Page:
The reason behind this is that I might go for a few weeks without even looking at the code and then when I come back to it it's like picking up someone else's work...

I also have boatloads of unit tests so that I don't have to be as terrified about making big sweeping changes, and try to add tests along with every "feature" I put in.

The best way to be productive is to focus more on actual work and bare minimum on management. This is what I do :

1) Take one project at a time.

2) Make a vision document, basically what features I want in full fledged version of my application - Plain text document on my desktop.

3) Reduce the number of features to minimum required for MVP and make a to-do list for MVP - plain text document on my desktop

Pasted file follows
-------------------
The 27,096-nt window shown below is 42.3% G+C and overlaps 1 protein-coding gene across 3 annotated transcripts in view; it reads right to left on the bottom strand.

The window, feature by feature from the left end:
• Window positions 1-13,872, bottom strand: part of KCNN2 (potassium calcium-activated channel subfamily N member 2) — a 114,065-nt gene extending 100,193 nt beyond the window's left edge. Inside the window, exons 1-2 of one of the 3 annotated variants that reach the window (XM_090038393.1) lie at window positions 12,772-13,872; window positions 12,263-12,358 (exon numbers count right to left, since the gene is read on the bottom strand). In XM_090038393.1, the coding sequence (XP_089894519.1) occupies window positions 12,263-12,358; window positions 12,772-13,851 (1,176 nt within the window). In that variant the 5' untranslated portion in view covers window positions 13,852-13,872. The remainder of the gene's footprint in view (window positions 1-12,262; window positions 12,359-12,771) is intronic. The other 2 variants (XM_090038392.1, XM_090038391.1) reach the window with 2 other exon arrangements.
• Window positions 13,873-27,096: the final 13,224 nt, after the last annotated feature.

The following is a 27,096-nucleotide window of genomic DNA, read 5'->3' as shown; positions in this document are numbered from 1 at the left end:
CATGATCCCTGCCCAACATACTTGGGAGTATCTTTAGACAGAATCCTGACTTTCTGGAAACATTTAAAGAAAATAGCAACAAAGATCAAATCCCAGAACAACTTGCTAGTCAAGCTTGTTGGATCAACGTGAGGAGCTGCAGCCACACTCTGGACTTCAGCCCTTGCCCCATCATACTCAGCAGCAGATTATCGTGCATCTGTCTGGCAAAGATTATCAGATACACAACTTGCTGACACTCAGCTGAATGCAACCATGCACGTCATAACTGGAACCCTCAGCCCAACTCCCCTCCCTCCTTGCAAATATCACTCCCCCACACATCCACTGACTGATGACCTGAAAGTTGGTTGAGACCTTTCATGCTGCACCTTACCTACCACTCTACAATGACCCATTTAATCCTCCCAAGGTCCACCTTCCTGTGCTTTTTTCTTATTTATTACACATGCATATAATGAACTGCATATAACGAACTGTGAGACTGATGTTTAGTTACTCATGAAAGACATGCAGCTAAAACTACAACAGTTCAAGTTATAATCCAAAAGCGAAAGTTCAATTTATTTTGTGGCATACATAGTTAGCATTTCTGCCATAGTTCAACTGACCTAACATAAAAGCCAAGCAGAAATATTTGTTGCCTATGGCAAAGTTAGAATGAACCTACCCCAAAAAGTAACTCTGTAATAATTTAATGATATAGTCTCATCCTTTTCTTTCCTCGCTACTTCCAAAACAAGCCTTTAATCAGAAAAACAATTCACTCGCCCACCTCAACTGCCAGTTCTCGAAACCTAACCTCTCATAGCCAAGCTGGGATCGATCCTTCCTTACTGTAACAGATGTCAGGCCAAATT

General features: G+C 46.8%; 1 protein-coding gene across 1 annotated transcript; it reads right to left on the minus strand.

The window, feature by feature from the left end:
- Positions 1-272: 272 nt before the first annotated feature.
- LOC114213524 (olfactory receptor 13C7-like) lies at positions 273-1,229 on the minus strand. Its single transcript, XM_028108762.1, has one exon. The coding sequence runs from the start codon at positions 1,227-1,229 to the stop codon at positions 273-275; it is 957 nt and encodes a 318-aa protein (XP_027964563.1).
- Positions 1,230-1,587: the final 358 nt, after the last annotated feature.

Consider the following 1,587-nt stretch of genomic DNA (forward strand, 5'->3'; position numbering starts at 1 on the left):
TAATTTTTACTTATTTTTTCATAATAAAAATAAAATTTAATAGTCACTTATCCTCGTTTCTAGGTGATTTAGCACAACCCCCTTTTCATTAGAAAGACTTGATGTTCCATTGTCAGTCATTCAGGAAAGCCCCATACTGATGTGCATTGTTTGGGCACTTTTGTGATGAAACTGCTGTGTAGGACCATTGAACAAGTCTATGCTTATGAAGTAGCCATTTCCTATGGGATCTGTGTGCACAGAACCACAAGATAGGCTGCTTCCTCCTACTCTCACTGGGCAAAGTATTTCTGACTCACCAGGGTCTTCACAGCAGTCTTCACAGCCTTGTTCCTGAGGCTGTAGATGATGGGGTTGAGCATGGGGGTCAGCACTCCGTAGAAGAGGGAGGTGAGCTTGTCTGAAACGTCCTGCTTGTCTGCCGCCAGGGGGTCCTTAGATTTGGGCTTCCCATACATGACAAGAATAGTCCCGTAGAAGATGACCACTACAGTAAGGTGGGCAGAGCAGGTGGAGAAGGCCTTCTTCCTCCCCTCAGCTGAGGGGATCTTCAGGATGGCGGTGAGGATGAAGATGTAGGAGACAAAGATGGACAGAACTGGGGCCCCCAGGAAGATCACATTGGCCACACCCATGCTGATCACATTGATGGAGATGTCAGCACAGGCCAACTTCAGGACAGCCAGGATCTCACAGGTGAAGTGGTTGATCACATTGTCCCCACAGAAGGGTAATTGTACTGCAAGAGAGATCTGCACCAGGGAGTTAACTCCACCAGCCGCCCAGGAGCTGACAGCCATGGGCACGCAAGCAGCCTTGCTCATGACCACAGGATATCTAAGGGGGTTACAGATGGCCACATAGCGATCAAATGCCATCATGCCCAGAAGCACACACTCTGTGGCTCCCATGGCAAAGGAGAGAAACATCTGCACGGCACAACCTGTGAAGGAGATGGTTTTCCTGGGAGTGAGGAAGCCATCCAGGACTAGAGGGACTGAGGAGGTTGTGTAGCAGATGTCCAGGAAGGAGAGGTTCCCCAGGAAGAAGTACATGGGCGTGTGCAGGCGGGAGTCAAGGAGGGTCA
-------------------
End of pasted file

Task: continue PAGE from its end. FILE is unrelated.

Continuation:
4) After 2 & 3 is done focus only on actual work(coding/designing) ticking off to-do items one by one.

Github issues can be a useful place to stash features that you want to implement in your project, and if your project is public and has eyeballs on it, that puts some impetus on you to focus on getting them done.

A todo list app can also be useful, but only if using it is something you use out of habit. That's why Github issues fits nicely with me, because it fits with my natural workflow (filing issues or scouring issues of software I want to use).

I'm quite a fan of Asana. It's free and a very simple task management system. If you ever bring another person on board it's easy to reassign tasks.

I often do the same thing as you, where I get up early (6ish for me) and do a couple hours of work before the start of the actual workday.